Judicial Interns: When people asked you what you learned

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Anonymous User
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Judicial Interns: When people asked you what you learned

Postby Anonymous User » Thu Jul 26, 2012 11:57 pm

Just curious about how other judicial interns will answer the following questions:

"What did you learn working in chambers?"
"What type of cases did you work on?"
"What did you like/dislike about working in chambers?"

Also, for questions about substantive work, how much detail can we go into?

Anonymous User
Posts: 273477
Joined: Tue Aug 11, 2009 9:32 am

Re: Judicial Interns: When people asked you what you learned

Postby Anonymous User » Fri Jul 27, 2012 12:04 am

Anonymous User wrote:Just curious about how other judicial interns will answer the following questions:

"What did you learn working in chambers?"
"What type of cases did you work on?"
"What did you like/dislike about working in chambers?"

Also, for questions about substantive work, how much detail can we go into?


1. It's a lot more challenging to give a balanced neutral opinion of legal issues than I anticipated. It can be really difficult when it pertains to an area where (1) there is not much case law about it, or (2) there is so much written that the legal standard seems to change all the time and there is always a case there against the proposition you're seeking to establish.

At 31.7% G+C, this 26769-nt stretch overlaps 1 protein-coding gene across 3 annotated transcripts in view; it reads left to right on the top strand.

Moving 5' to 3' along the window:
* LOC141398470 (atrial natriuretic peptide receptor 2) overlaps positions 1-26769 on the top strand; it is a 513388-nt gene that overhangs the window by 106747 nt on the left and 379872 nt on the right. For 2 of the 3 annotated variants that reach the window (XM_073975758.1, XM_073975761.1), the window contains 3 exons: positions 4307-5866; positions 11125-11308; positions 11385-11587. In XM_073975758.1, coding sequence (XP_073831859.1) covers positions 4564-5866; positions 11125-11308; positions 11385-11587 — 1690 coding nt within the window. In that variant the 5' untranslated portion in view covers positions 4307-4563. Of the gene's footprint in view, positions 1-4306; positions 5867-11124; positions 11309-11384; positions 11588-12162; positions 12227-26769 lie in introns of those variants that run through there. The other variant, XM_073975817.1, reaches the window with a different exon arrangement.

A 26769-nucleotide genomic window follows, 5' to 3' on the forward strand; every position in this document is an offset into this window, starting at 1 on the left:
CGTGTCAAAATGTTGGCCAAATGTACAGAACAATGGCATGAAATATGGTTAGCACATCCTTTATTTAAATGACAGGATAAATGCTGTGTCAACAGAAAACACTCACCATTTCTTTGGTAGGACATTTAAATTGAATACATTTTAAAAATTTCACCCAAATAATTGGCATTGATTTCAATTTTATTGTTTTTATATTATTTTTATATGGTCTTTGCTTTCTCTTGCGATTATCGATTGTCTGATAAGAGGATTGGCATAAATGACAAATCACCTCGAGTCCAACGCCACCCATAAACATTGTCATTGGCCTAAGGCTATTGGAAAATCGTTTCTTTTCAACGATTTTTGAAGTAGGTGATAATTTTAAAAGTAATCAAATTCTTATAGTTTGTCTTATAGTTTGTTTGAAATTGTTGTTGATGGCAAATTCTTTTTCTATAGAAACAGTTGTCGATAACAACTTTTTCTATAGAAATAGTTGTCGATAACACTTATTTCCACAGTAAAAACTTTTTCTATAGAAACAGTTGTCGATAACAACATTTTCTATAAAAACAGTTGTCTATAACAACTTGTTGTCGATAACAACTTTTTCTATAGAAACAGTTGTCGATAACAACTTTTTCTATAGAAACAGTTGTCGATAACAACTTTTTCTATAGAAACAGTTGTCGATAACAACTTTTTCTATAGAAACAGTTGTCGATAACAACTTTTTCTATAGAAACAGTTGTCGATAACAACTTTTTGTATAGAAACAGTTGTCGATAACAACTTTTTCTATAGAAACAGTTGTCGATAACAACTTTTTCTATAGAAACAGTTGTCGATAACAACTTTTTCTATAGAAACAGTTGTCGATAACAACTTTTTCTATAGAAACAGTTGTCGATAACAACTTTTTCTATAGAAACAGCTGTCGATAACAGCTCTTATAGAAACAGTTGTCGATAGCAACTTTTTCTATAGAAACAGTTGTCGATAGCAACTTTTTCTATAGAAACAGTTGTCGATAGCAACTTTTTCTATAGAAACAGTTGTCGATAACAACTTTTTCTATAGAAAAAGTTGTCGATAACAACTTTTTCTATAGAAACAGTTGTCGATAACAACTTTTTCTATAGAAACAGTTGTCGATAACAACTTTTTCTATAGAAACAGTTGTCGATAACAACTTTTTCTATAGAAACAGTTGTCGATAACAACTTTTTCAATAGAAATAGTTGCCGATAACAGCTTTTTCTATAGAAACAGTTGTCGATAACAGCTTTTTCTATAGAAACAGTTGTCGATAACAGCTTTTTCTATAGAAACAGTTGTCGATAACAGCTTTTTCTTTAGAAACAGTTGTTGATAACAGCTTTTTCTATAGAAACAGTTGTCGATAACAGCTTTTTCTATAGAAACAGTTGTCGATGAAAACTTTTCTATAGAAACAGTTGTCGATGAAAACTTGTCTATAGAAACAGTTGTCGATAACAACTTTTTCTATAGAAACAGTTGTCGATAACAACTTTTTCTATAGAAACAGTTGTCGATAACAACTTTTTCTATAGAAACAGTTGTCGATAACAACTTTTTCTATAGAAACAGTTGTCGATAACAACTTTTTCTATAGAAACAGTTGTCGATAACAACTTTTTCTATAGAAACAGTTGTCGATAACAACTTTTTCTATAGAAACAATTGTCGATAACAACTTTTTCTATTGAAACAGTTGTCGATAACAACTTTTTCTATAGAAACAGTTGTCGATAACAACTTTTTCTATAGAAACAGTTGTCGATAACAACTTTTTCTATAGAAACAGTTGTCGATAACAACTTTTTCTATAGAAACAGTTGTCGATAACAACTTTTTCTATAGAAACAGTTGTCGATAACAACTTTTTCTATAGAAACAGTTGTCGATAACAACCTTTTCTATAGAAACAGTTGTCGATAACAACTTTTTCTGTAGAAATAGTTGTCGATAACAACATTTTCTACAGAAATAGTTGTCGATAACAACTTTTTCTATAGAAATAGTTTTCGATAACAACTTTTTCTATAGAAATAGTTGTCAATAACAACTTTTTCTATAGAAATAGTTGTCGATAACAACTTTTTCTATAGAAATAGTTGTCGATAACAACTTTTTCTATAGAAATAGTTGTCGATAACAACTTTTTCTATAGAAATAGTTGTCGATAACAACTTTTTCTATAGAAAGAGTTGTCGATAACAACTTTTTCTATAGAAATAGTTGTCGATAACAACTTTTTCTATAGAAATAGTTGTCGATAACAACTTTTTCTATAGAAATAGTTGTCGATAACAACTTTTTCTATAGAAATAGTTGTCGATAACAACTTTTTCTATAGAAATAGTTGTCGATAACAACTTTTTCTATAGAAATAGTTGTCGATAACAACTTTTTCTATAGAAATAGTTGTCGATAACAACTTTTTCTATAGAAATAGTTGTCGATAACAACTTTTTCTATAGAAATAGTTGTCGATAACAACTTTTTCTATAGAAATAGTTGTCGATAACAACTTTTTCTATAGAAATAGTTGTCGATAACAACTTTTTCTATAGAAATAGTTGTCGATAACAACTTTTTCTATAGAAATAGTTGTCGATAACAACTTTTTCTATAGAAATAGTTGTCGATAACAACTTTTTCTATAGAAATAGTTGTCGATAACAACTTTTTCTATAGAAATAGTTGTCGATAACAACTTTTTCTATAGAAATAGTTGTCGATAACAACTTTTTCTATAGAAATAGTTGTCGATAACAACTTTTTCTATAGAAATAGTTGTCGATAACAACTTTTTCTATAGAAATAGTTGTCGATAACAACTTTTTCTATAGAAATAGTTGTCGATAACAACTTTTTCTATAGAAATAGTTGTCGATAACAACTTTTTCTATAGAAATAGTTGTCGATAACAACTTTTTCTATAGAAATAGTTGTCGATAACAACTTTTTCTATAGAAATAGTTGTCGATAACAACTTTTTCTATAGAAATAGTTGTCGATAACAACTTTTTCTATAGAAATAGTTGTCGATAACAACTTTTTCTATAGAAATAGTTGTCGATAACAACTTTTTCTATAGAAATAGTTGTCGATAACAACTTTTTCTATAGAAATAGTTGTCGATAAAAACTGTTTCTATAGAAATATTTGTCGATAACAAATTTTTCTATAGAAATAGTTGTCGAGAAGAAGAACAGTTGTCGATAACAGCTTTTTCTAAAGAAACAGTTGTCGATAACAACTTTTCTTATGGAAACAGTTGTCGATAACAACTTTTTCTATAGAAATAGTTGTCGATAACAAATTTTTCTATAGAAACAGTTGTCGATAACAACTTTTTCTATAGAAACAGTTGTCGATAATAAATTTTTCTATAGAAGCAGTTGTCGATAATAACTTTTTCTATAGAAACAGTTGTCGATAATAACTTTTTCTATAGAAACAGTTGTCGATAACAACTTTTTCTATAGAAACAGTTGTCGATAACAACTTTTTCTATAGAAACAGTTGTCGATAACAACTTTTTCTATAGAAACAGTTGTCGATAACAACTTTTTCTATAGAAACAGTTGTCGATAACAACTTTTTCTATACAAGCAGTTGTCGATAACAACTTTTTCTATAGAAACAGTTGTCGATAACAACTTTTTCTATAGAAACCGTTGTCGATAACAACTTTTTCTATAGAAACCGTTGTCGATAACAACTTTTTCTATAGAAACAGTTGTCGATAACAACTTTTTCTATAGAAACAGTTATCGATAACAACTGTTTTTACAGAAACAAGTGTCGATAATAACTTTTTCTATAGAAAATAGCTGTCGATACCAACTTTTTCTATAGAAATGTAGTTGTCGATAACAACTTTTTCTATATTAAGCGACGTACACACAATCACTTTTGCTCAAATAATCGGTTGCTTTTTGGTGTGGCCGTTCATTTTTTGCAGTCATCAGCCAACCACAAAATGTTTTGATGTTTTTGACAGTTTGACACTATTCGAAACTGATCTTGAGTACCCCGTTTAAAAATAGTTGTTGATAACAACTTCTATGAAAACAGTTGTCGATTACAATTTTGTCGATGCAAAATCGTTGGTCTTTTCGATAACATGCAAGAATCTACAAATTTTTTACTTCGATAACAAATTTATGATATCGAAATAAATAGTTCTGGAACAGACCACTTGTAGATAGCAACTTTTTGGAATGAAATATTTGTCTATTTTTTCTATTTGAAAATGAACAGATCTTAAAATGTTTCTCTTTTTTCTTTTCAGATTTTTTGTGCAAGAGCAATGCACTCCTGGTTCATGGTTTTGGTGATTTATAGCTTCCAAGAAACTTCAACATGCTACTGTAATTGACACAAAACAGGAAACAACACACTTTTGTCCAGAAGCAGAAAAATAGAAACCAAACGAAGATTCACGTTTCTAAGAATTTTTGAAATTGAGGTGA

2. Foreclosure, IPO, ERISA, unfair competition practices, motions for summary judgment, motions for judgment, motions to dismiss, saw interesting criminal trial.
3. I liked how I got to learn about a lot of new topics that never come up in law school. I feel like I improved my writing, and I am starting to be able to discern what makes an excellent brief. I disliked how my office was very isolated and it wasn't something where I was able to interact with people very often.

I won't go into very much detail about the substantive work. I think speaking about the issues generally is fine though. For cases that are final (like my trial will have a verdict by OCI), I think you can speak about that, but be careful to never have an opinion about the outcome (the clerk told me that).




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